2. Description of the Prior Art
Fuel assemblies used at the present time in light water cooled and moderated reactors include a bundle of fuel rods (each formed by a stack of fuel pellets in a sealed sheath) held in a regular pattern in a structure. The structure includes two end nozzles joined together by tie rods replacing the fuel rods at some nodal points of the pattern and grids spaced apart along the assembly and formed by plates disposed in two mutually orthogonal directions so as to define cells most of which are traversed by fuel rods. Each cell is provided with means bearing on and supporting the fuel rod which passes through the cell.
The supporting means may be formed as parts cut out in the plates, forming lugs which frictionally bear against the rods. Since they must be of a material which retains satisfactory mechanical properties under irradiation, the whole grid must then be of a material having a low neutron capture cross-section, for instance one of the zirconium based alloys. It has consequently been found advantageous to use springs fixed to the plates rather than springs integral with the plates. Then the springs may be of a material different from that of the plates (for example "Inconel" instead of a zirconium based alloy). A grid of the latter type is described for example in French Pat. No. 2,474,229 to which reference may be made.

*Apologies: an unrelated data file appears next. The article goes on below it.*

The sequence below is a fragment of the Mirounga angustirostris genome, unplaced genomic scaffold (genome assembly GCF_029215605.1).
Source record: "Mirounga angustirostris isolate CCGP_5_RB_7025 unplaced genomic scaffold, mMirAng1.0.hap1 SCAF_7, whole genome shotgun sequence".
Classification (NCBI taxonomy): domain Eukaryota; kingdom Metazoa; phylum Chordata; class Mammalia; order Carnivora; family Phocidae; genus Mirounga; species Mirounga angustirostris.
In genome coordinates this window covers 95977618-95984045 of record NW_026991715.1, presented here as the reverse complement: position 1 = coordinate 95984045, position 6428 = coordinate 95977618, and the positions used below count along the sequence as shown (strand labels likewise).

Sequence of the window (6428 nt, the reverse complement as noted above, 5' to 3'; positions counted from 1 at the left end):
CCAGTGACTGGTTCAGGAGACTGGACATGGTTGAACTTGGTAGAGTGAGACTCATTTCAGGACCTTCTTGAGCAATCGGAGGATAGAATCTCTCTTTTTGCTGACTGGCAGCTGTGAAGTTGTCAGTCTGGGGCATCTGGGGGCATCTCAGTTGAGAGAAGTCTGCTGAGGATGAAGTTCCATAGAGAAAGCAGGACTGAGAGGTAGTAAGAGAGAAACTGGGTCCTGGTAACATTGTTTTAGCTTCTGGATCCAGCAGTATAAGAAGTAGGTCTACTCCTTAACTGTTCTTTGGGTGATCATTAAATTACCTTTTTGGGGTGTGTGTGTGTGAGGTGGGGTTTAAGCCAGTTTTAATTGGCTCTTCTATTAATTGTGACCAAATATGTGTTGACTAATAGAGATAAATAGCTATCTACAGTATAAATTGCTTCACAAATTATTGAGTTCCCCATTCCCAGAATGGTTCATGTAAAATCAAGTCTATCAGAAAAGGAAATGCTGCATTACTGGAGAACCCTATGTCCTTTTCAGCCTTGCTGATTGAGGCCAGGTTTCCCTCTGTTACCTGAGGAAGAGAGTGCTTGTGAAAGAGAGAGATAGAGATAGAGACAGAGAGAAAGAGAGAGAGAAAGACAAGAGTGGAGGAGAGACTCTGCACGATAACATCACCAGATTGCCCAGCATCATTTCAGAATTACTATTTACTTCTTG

The springs are typically in the shape of a hairpin with two legs. Often, several types of spring need be provided in the same grid, because the grid has lateral as well as internal plates and often some cells are occupied by elements other than fuel rods, for example by tie rods also forming guide tubes. A frequently used type of spring has two identical legs, whereas another type of spring has different legs. Each spring is inserted, then secured to a plate by welding the two legs to each other in well-defined zones, through windows formed in the plate.
Positioning each spring is delicate: it is necessary to locate it accurately so as not to clamp it on the plate during welding and to avoid contamination by welding projections. During welding through an upper window, it may happen that the spring is fixed in an angular position such that the legs do not face the lower window. A defect may also result from an accidental mutual shifting of the two legs with respect to each other or from lack of contact during welding.
Such defects cannot be accepted in a grid. An excessive rod clamping force, which could cause local destruction of the sheath during differential heat expansion, and an insufficient force which would result in vibrations during use and wear of the sheath should be avoided.
Spring positioning devices are already known which considerably reduce the risk of faulty positioning of the springs with respect to the grid plate which receives it (U.S. Pat. No. 4,646,431 to Vere et al). But the risk is not completely excluded, particularly if springs are distorted.
It is an object of the invention to provide a hairpin spring for nuclear fuel assembly grids whose shape achieves mutual correct positioning of the two legs thereof and helps locating the springs on the grid plates in correct position.
For that purpose, there is provided a hairpin spring for holding a fuel rod in an assembly grid, which spring is formed as a metal strip bent to form two legs arranged to straddle a grid plate and to be joined together by welding through windows formed in the grid plate, wherein one of the legs, in at least a zone so located as to bear on the other leg, has a U shape of a width corresponding to the width of the other leg in that same zone.